Barbu at London Wonderground: “Spectacular, hilarious and joyously camp”★★★★

This Québécois circus combines slick acrobatics with tongue-in-cheek clowning and a cracking band

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“Barbu” means bearded in French and Cirque Alfonse don’t disappoint. Every male acrobat sports serious facial hair but that’s the only serious thing about them. The five-man, two-woman troupe makes their entrance on roller boots looking like Hackney hipsters who have been foraging in a Victorian fairground.

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According to the programme, Jean-Philippe ‘The Chicken Eater’ Cuerrier was sold to the circus at the age of eight for three sheep, a zebra and a unicorn, while Genevieve “Gen the Grip” Morin’s was recruited by a freestyle-wrestling agent. 

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The acrobatics are slick and spectacular, especially given that the audience surrounds them on three sides (wondering whether the acrobat is about to land in your lap definitely adds an extra frisson). No sooner is the audience underwhelmed by the gentle skating that opens the show, than Gen the Grip spins into a blur around her partner’s neck, attached only by a noose.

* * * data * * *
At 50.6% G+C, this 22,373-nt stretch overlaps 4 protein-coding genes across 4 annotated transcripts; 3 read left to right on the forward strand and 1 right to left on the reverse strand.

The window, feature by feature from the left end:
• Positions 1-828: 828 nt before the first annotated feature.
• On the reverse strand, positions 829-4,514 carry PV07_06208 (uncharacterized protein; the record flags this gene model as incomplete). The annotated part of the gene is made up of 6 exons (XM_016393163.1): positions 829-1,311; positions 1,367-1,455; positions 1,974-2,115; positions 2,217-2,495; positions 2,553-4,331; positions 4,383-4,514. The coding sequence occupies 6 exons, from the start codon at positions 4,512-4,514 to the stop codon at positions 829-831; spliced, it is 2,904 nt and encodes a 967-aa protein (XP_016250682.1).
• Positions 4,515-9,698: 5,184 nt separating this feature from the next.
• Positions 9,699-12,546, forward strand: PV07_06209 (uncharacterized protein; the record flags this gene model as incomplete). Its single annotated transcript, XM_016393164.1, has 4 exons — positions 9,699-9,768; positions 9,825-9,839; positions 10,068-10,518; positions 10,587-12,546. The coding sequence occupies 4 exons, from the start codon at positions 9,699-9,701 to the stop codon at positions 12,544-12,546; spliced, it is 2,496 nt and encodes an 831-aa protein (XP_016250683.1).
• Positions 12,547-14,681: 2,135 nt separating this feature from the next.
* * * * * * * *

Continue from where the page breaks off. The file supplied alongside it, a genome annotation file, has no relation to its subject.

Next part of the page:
You can book tickets for Barbu from the Radio Times box office


Cirque Alfonse is a circus company from Saint-Alphonse-Rodriguez in Quebec, Canada. They bill this as an “electro trad cabaret” that “delves into the origins of the circus in Montreal at the end of the 19th and beginning of the 20th century”. If that all sounds rather earnest, it’s not: it’s joyously camp.

You’ll find this fairground at London Wonderground, an offshoot of Udderbelly, the comedy festival that takes place in an upside-down purple cow tent on the Southbank every summer. The shows range from cabaret to circus and all take place in a 1920s spiegeltent – a wonderfully atmospheric circular tent with mirrors and wooden booths.

A four-piece band provides the cracking soundtrack, which swings between jaunty folk tunes and throbbing electro. Over the 75-minute show, out come hoops, a seesaw, a pole and – yes, you guessed it – even the beards are utilised. There’s the odd dramatic wobble, which may or may not have been part of the act. As well as juggling interludes, there’s a cross-dressing “mentalist”, cream pies and a magic trick that left me gasping like a seven-year-old

Having said that, this is one for adults only. Let’s just say that the beards are just about the only things that stay on. I accidentally wolf-whistled. Twice. And I’ll never be able to sing the French-Canadian nursery rhyme Alouette again without blushing.

Barbu is at London Wonderground until the end of August


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You can book tickets for Barbu from the Radio Times box office